AWS Compute options
The range of compute services available is growing all the time, with two of the most recent, Amazon Lightsail and AWS Batch, released at the end of 2016. The current AWS Compute category (at the time of this post) consists of six different services. Here is a high-level overview of each:
Amazon Elastic Compute Cloud (EC2)
EC2 is the most common compute service that AWS offers. It allows you to deploy a selection of on-demand instances offering a wide array of different performance benefits within your AWS environment. These can be scaled up and down as necessary.
EC2 Container Service (ECS)
This service allows you to run Docker-enabled applications packaged as containers across a cluster of EC2 instances without requiring you to manage a complex and administratively heavy cluster management system.
AWS Elastic Beanstalk
AWS Elastic Beanstalk is a managed service that will take your uploaded web application code and automatically provision and deploy the appropriate and necessary resources within AWS to make the web application operational. These resources can include other AWS services and features such as an EC2, auto scaling, application health monitoring, and Elastic Load Balancing.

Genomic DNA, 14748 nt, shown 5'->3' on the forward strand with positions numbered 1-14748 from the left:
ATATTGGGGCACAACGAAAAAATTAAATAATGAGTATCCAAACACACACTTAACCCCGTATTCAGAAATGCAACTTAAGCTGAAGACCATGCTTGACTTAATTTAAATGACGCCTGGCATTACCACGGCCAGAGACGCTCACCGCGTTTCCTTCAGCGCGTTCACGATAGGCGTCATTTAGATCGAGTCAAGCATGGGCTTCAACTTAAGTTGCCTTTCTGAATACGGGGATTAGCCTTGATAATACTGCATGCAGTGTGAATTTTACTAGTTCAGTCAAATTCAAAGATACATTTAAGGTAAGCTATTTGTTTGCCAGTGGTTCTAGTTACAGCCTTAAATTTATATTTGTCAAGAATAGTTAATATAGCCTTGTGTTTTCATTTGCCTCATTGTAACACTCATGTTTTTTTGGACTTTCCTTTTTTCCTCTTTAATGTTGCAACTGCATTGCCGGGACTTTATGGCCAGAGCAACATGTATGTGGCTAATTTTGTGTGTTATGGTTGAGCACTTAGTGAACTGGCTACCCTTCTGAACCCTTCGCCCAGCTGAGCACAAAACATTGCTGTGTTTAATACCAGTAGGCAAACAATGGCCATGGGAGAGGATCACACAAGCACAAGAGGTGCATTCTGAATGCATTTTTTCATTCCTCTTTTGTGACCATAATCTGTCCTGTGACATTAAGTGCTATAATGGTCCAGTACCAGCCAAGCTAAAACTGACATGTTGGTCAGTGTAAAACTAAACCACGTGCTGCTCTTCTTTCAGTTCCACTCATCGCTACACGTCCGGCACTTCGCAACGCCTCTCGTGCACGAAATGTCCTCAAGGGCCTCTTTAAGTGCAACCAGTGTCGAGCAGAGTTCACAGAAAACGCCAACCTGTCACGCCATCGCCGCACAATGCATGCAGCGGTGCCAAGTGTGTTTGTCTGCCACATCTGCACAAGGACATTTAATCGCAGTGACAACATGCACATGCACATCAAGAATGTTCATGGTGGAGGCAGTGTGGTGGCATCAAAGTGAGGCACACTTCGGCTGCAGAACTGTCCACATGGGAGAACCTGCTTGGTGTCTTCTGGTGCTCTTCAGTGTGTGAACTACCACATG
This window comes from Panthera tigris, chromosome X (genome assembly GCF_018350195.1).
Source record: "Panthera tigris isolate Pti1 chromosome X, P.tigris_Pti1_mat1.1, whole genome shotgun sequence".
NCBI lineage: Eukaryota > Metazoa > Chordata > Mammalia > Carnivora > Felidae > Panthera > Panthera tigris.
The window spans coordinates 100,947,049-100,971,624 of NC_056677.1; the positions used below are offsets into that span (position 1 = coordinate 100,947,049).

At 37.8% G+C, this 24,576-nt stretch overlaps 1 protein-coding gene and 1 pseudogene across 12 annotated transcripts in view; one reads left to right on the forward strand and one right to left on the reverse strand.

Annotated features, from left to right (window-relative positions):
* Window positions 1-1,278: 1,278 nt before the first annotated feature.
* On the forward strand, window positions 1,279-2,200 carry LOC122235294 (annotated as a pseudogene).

AWS Lambda is a service that allows you to run your own code using only milliseconds of compute resource in response to event driven triggers in a highly available and scalable serverless environment. This makes it easy to build applications that will respond quickly to new information.
This service is used to manage and run batch computing workloads. Batch Computing requires a vast amount of compute power across a cluster of compute resources to complete batch processing by executing a series of jobs or tasks.
Amazon Lightsail is essentially a virtual private server (VPS) backed by AWS infrastructure, much like an EC2 instance but without as many configurable steps throughout its creation. It has been designed to be simple, quick, and easy to use for small scale use cases by small businesses or for single users.
Other compute services
Some compute services have been created in response to the requirements and requests of the community. As the consumers of cloud resources, we want to be able to provision these quickly, reliably, and with minimal manual input to help reduce errors along the way.
AWS recognizes that not every implementation or solution that requires a compute resource fits the parameters and restrictions of existing services such as Amazon EC2 or AWS Elastic Beanstalk. New services are born and developed to meet and serve a specific compute request.